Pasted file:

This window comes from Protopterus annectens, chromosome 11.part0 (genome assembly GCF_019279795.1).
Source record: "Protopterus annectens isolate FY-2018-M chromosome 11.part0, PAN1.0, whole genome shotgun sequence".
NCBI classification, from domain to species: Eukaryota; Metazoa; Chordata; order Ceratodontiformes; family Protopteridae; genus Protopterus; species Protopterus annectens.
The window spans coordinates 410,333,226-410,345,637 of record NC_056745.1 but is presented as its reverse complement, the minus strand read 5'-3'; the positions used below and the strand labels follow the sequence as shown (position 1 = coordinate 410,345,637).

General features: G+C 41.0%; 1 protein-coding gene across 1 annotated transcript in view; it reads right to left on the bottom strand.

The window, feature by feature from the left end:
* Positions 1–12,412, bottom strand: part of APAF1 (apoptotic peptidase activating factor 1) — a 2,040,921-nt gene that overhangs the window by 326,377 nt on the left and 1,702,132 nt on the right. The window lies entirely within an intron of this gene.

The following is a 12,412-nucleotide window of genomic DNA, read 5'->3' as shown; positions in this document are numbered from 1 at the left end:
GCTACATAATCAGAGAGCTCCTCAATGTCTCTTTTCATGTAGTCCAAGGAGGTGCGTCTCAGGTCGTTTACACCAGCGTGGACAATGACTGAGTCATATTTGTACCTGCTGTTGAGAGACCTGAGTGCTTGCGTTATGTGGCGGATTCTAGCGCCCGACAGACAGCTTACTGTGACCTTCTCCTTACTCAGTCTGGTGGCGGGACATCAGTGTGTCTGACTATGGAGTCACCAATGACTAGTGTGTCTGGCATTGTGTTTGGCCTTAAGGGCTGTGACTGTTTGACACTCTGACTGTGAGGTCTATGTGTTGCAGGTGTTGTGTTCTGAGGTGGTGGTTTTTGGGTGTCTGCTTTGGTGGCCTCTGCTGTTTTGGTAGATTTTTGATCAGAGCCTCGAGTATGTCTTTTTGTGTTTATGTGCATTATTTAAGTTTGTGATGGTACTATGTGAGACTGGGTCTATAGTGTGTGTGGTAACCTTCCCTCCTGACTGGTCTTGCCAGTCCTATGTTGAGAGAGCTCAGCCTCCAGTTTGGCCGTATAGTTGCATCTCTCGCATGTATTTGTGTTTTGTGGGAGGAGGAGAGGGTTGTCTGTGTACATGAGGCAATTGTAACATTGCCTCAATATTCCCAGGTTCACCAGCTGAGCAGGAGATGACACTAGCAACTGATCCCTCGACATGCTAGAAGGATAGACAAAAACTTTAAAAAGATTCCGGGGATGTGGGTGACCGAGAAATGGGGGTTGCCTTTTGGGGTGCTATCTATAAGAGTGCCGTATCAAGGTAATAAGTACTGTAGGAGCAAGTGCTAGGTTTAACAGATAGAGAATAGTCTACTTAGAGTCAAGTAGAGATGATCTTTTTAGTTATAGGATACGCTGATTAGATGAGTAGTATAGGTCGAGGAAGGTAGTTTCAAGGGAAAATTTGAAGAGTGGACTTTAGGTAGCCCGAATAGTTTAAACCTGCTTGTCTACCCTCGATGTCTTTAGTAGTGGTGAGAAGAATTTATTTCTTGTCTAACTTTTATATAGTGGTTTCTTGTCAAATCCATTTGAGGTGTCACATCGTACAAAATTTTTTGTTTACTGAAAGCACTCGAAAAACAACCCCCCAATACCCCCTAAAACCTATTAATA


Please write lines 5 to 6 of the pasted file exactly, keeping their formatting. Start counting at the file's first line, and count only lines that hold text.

General features: G+C 41.0%; 1 protein-coding gene across 1 annotated transcript in view; it reads right to left on the bottom strand.

The window, feature by feature from the left end: